Review by Karl Verhoven
It’s surely the case that outside his immediate family Sylvester McCoy’s overly eccentric interpretation of Doctor Who is no-one’s favourite. He was, after all, the man that killed the franchise after twenty five years. This, then was the handicap faced by the veritable army of creators producing stories featuring his version for the contemporary Doctor Who Magazine, reprinted in this collection.
The biggest surprise is coming across a collaboration between Grant Morrison and Bryan Hitch both early in their careers. Despite noting “I’d rather people burned my early work”, Hitch is accomplished at seventeen, while lines like “The electric fog of our syntelligence is alive with the raw mathematics of fear” tell you this isn’t a Simon Furman story.
This is no slight on Furman, who writes around a third of the book. His longest piece returns the Ice Warriors, well-designed foes who’d not been seen on TV for over a decade at the point, but his best is the charming ‘Keepsake’, nicely drawn by John Higgins. Mike Collins and Kev Hopgood supply a piece set around the Great Exhibition of 1851.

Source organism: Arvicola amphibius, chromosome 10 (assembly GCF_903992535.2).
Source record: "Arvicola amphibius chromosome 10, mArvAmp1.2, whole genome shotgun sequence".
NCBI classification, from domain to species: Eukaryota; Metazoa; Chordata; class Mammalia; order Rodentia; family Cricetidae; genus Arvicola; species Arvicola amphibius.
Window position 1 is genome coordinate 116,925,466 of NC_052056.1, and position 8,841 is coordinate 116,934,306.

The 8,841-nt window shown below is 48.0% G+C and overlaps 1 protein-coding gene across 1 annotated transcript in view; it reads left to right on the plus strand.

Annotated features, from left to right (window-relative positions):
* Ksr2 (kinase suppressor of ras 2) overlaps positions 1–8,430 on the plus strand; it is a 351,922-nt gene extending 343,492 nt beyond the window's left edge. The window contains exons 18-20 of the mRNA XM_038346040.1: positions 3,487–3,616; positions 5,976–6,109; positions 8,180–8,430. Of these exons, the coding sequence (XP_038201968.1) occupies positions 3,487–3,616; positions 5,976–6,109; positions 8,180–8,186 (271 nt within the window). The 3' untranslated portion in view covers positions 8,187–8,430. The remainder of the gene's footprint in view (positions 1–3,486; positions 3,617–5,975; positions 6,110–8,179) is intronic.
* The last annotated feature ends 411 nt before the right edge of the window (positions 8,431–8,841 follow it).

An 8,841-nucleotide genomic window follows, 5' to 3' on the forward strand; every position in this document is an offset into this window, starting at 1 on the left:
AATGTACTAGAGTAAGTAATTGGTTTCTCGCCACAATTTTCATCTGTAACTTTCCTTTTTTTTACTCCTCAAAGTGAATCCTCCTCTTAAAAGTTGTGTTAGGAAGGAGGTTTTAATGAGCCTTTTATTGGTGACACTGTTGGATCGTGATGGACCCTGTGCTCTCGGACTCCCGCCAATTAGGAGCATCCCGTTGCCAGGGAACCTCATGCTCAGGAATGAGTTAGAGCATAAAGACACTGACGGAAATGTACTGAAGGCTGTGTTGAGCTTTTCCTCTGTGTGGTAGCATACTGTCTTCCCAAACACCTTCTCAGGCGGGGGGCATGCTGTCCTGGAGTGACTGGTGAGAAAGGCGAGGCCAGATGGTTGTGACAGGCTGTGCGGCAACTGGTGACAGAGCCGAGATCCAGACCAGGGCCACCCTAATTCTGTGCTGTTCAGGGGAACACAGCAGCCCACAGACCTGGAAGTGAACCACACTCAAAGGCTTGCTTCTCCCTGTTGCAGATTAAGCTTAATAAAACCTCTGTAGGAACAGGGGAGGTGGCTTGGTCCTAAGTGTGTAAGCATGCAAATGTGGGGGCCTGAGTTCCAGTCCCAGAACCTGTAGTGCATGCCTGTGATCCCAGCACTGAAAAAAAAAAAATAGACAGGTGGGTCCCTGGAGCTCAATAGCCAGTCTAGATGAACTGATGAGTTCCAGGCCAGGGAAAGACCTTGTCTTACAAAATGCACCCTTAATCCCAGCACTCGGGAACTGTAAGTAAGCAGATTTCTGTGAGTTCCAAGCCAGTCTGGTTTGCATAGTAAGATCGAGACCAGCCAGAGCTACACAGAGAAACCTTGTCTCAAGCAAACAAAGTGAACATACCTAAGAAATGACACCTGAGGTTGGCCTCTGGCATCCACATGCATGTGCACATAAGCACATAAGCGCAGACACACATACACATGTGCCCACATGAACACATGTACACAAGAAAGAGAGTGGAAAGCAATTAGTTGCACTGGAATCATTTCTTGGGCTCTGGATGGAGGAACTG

John Freeman’s ‘Planet of the Dead’ highlights what the comic version of Doctor Who could achieve not then in the realms of possibility for the TV show. It unites the first seven Doctors, one of whom was dead by then even had the show’s budget stretched that far, plus all his previous assistants. It’s a fun romp that’s also the introduction of a Doctor Who stalwart artist in Lee Sullivan.
Dan Abnett, Dougie Braithwaite, Alan Grant and John Ridgway are among the better known creators also contributing here, to what’s a diverting, but not compelling collection. One trivial item of interest is the Doctor meeting other Marvel UK characters such as Death’s Head and the Sleeze Brothers, something the licensors would surely forbid these days. A second collection of material featuring Sylvester McCoy’s likeness was eventually issued as Nemesis of the Daleks.
As with their other Doctor Who collections, Panini’s back-up material is exemplary. There’s an introduction from Richard Starkings, the original editor of most of this material, explaining some of his decisions at the time, and the back pages gather up the recollections of assorted creators on their Doctor Who contributions here.